As we glide towards Batman: Arkham City‘s North American release, Rocksteady Studios Game Director Sefton Hill is claiming that the main story takes 25 hours to play through, with an additional 15 hours of side missions. Arkham City is one of the most anticipated games of 2011, and we look forward to losing ourselves in Rocksteady’s faithful recreation of the Dark Knight’s adventures for as long as it takes to complete a modern RPG.

Hopefully by now you’ve treated yourself to Batman: Arkham Asylum, the game that pulled together easy-to-learn but hard-to-master core gameplay mechanics, beautiful visuals, excellent (and iconic) voice acting, and a clear attention to detail and backstory.

In short, a project that treated Batman with the respect he deserves.

The most common compliment heaped on the title was the way it made players truly feel like a highly-trained and versatile superhero when you played it, with the excellence of the final product a welcome surprise to many.

We’ll reserve final judgement until the game’s release, but with the knowledge of what worked in Arkham Asylum, and over a year to polish Arkham City, Rocksteady could be releasing another game of the year contender. One of the best ways to win praise from both players and critics is to not just break new ground in terms of game design, but to use the medium of video games to its full potential.

Given just how well Rocksteady Studios proved their talent with Arkham Asylum it shouldn’t surprise us to learn that this fact is at the forefront of the development team’s collective mind. The unique opportunity to tell a deep, rich story in their upcoming game is one that the developers are taking full advantage of, which Hill explained in a recent interview with The Guardian:

“What’s exciting about game development at this time is that that developers are still experimenting with many different ways to keep players engaged. Because we have an instant feedback loop, we can tailor the experience to exactly what the player is doing. There are things we can do in videogames that simply can’t be done in any other medium.

“The Side Missions in Batman: Arkham City are a good example. We have around 15 hours of story that’s off the main path. It’s completely down to the player when and how they want to tackle this — there’s no right or wrong time. There’s no other medium that can offer this kind of flexible experience where the viewer gets to tailor the experience they want themselves.”

The developers have shared their thoughts on the first game, claiming that Arkham Asylum was too linear. So for Arkham City, the different gameplay mechanics and skills players have to master will be combined with a much larger, more expansive environment. More freedom to use inventive tools is always welcome, which will result in a very sizable campaign, according to Hill:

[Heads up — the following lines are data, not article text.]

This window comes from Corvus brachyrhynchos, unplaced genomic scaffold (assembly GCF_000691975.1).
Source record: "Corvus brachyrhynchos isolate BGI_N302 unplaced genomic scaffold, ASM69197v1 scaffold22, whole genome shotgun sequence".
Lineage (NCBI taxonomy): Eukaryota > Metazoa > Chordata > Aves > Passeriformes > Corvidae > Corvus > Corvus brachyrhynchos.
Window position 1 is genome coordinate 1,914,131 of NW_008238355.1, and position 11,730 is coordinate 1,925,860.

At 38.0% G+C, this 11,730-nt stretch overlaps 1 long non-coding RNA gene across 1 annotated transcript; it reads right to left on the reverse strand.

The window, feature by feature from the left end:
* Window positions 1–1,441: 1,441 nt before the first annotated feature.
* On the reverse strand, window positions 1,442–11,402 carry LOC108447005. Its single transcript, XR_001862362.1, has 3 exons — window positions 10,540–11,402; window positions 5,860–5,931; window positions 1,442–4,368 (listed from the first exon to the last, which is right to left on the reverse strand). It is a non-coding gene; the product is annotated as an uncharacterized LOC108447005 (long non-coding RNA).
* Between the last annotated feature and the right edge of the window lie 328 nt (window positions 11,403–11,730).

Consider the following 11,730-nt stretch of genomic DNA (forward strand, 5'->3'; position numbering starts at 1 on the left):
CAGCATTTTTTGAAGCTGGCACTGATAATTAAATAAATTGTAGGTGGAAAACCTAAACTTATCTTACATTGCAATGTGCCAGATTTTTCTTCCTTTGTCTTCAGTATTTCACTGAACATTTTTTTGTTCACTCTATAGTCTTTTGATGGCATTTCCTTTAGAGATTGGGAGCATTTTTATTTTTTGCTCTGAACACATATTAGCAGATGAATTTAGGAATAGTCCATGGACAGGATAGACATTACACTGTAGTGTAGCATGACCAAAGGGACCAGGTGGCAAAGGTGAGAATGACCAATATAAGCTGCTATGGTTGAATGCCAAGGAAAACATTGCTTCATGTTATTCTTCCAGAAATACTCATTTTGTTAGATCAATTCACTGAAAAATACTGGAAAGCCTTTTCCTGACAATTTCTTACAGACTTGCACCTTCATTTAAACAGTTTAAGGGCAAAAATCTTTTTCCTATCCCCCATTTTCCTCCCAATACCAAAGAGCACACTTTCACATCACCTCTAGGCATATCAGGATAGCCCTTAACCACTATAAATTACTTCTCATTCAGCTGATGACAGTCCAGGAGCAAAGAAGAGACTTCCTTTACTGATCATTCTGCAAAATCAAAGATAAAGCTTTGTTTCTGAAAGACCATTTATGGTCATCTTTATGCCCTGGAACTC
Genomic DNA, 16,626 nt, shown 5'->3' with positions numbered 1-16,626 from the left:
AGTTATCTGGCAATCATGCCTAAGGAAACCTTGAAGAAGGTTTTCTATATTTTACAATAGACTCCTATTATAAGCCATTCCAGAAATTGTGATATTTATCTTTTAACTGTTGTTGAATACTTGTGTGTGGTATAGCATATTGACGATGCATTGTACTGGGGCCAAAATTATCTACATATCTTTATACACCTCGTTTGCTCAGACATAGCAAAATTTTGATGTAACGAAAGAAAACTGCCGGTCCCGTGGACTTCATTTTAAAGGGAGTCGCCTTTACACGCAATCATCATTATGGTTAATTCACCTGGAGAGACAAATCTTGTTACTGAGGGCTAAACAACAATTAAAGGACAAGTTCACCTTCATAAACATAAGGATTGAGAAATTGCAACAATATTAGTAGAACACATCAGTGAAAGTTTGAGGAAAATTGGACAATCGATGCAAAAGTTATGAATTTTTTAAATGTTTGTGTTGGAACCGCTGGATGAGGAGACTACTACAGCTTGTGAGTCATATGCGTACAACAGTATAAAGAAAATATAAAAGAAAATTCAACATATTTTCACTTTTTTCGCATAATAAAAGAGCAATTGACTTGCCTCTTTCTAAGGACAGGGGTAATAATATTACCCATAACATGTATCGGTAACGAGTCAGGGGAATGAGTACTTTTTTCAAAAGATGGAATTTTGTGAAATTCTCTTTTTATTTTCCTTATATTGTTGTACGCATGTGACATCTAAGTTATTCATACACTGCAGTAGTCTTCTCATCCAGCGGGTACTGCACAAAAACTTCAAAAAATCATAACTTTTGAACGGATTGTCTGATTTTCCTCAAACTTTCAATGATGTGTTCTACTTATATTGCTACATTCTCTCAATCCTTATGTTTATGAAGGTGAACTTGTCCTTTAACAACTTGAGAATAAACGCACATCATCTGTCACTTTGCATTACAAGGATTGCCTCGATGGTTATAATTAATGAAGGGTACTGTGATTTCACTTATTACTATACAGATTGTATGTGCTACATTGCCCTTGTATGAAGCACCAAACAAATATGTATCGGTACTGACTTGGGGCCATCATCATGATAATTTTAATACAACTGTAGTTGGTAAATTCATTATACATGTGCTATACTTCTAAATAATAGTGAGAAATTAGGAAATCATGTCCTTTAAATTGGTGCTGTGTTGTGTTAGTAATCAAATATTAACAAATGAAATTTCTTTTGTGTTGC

“It takes over 25 hours to complete the main stories in Batman: Arkham City. To keep players engaged for this length of time, not only do the characters and the story need to progress, but the core mechanics of the game they are playing need to change and adapt as well.

“The new abilities, upgrades and most importantly, the player’s mastery of the character, give this progression, resulting in an experience at the end of the game which is almost unrecognisable from that at the start….”

“To see players go from enjoying running around the Arkham City streets and then fast forward 10 hours to see them swooping hundreds of metres through back alleyways and impossibly tight spaces to glide into a group of heavily armed thugs and take them out in a matter of seconds is incredibly rewarding for us to see.”

That kind of mastery and learning curve is one that we were given a taste of in Arkham Asylum, but stretching it out over a longer and larger game could offer a much richer experience. Big changes aren’t the only ones being made with Rocksteady’s sequel, as Hill also confirmed that more realistic facial animations will be bringing even more drama to the game’s main characters.

You can check out the entire interview for an even better idea of the approach the developers are taking to Arkham City, and the intricacies of building a controller interface that captures the spirit of the Dark Knight.

Are you looking forward to facing off against an even more realistic version of Two-Face and the Riddler? Do you wish there was multiplayer, or better yet, co-op? Let us know in the comments.

Batman: Arkham City will be released for the Xbox 360 and PS3 on October 18.

Source: The Guardian